A Media Mogul, Alone on the Island

Hong Kong's fiery beacon of the free press, Apple Daily, is under threat from shadowy forces. Can it survive if Beijing wants it dead or quiet?

HONG KONG — When somebody rammed a stolen car into media magnate Jimmy Lai's home last June 19 and neatly arranged an ax and a meat cleaver in front of the battered gate, his reporters weren't cowed. They instantly ran the story on Lai's gaudy, irreverent, and extraordinarily popular Apple Daily website.

Over the next 11 days, Lai's massive Next Media received three further triad-style warnings. On June 26, assailants set fire to bundles of the group's flagship newspaper, the Apple Daily, as they were loaded into a distribution truck. On the morning of June 30, someone threw a meat cleaver at the doorstep of Next Media's headquarters in the southeastern corner of Hong Kong. And late that same night, assailants burned 26,000 copies of the Apple Daily at a distribution center -- workers there were threatened that they would be "chopped" if they didn't flee the scene. In all four cases, the assailants brandished the triads' weapon of choice: a shiny, steel meat cleaver.

And in all four cases, Apple Daily reporters have doggedly taken the lead in probing possible Beijing connections to the attacks against them. Police have not found the attackers or speculated on any motive, despite nearly a year of investigations. Lai's reporters, however, did highlight the appearance of synchronized editorial attacks on their boss in pro-Beijing media, including a front-page editorial in a Communist Party-controlled newspaper on the day of the attack on Lai's home.

Beijing does not like Lai. The founder of the hugely successful clothing brand Giordano, the Guangdong-born Lai became politically active after the 1989 massacre of protesters in Beijing's Tiananmen Square. "It was a very emotional moment," he told the BBC in 2009. "From then on I said, look, I'm going to fight."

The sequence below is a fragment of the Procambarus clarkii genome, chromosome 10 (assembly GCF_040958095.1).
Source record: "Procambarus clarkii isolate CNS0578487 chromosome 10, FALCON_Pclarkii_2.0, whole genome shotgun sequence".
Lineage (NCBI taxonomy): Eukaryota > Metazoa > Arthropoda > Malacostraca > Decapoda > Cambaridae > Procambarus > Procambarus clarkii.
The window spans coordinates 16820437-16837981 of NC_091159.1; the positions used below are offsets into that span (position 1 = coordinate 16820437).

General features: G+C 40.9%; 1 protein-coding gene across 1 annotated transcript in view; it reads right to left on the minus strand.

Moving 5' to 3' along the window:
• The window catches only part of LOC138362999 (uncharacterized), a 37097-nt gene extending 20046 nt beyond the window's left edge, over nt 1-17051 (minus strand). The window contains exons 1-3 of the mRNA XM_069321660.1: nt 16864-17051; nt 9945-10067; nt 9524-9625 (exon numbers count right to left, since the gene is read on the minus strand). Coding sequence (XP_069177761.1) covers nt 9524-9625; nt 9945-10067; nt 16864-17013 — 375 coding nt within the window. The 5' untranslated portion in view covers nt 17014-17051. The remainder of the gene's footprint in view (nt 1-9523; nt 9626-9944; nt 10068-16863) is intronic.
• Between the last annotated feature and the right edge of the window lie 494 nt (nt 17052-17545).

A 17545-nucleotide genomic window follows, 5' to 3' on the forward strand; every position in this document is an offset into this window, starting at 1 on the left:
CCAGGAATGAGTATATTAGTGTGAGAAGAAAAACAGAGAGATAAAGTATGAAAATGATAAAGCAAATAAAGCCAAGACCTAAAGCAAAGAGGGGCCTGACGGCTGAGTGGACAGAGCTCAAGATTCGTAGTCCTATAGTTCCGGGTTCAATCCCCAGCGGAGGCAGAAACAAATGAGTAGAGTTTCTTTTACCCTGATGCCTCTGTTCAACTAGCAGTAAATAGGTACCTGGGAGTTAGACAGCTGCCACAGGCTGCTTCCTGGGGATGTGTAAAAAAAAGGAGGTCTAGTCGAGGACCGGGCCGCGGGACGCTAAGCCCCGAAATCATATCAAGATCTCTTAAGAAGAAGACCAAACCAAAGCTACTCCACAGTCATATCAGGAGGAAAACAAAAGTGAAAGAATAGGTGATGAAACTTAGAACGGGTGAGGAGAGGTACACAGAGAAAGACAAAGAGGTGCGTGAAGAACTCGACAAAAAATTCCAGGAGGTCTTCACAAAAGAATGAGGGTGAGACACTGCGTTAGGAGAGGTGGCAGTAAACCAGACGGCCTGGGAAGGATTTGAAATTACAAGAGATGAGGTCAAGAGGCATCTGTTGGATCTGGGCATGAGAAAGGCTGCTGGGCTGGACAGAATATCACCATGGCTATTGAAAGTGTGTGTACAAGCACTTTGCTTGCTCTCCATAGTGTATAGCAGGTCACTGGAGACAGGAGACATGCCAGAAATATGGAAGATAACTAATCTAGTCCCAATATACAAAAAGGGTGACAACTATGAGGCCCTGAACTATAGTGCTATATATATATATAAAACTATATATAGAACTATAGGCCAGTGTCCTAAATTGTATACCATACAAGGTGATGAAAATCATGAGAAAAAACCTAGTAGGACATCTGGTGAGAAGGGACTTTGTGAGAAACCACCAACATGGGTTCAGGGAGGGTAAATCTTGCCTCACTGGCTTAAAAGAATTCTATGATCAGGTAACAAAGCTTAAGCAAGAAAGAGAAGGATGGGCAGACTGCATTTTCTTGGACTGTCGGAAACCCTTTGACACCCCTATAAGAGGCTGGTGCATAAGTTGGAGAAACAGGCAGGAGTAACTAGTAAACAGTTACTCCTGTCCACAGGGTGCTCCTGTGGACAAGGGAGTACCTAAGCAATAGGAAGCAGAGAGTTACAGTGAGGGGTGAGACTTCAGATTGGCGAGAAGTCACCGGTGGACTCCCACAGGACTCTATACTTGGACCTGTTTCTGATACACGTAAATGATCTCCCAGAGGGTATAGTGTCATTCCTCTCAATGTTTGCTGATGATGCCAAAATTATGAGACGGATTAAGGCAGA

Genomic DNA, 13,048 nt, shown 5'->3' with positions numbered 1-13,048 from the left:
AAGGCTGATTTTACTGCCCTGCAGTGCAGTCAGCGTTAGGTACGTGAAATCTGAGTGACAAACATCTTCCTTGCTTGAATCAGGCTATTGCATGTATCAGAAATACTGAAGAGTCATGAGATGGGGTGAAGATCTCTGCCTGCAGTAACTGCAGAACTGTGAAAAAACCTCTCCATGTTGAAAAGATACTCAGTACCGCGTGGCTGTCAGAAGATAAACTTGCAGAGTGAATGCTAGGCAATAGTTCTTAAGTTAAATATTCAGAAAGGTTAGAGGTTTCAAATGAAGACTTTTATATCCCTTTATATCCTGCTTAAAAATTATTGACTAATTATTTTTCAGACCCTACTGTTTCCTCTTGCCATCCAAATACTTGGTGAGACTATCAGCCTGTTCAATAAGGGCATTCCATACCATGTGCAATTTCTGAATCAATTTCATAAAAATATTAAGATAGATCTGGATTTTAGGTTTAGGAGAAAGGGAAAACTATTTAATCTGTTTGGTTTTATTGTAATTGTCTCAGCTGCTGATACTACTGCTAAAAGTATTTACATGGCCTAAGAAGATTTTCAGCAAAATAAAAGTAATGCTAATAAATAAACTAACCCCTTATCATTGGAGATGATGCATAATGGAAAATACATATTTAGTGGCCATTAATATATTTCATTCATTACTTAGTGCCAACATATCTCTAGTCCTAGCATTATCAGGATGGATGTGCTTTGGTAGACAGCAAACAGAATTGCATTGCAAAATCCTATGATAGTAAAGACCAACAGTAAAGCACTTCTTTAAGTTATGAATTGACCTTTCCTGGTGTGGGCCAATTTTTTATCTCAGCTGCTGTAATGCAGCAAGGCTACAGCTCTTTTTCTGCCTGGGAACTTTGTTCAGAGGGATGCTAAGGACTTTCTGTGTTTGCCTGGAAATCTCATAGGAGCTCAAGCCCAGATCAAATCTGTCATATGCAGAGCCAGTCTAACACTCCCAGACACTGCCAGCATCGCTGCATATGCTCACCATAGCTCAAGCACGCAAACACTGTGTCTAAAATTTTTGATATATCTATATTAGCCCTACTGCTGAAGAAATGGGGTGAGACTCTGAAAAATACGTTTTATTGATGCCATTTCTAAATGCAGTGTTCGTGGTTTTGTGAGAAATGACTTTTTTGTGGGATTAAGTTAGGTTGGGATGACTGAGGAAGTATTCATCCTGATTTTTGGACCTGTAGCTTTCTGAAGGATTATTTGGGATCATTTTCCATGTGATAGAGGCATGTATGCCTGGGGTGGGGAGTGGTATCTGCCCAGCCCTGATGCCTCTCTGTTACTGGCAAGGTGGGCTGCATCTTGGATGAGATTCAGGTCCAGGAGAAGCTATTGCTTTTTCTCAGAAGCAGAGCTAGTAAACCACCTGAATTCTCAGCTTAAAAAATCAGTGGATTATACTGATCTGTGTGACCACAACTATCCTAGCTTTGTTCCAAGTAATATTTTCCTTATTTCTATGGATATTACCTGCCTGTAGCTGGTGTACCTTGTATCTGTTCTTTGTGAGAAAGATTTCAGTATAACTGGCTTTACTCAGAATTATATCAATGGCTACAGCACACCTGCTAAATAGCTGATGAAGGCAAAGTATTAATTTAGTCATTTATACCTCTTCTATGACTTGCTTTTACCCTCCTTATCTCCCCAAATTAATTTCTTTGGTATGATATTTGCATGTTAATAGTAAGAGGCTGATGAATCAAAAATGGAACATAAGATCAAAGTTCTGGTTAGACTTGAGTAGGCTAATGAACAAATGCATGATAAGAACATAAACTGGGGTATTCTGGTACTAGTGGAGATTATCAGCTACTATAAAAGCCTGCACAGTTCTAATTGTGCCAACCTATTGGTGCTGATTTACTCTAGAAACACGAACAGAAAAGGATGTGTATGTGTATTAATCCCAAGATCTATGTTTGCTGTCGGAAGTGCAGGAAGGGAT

Lai is the most powerful critic of the Chinese Communist Party in Hong Kong, if not the world. Next Media now employs more than 4,000 people, according to company executives, and also owns popular entertainment magazines and web portals. His flagship tabloid, Apple Daily, founded in 1995, introduced Hong Kong to an irreverent mix of salacious Fleet Street-style journalism and political activism. Lai brought large-character tabloid headlines, web-cam "scoops" of celebrities backstage, irrelevant animations of breaking domestic and international news stories, and front-page calls for protests. But his biggest cause is what in Hong Kong is called "universal suffrage" -- the right of citizens, not a council, to choose their chief executive.

Whoever wanted to silence Lai and his activism has instead increased public support for his cause and driven traffic to his websites. Just hours after the fourth triad-style attack, on July 1, tens of thousands of people took to the streets calling for genuine democratic elections in 2017. According to internal figures shown to Foreign Policy, traffic to the Hong Kong website has surged to about 20 million page views each day, and that's not including a staggering 10 million daily views of the news and animation videos.

But Lai's dream of universal suffrage for Hong Kong is looking less and less likely -- and the city's famously open and cacophonous media landscape is under threat. Hong Kong's independent-minded journalists are complaining that opinion columns are being tampered with, popular columnists sacked, and news self-censored by tremulous editors. This media crackdown reflects a trend of Beijing tightening its control on Hong Kong. "The Chinese Communist Party's growing subjugation of the Hong Kong executive and its pressure on the Hong Kong media through its 'Liaison Office' is increasingly compromising media pluralism there," Reporters Without Borders said in a February report. Hong Kong has slid to 61 out of 180 countries and territories on the organization's World Press Freedom Index, down from 18 in 2002.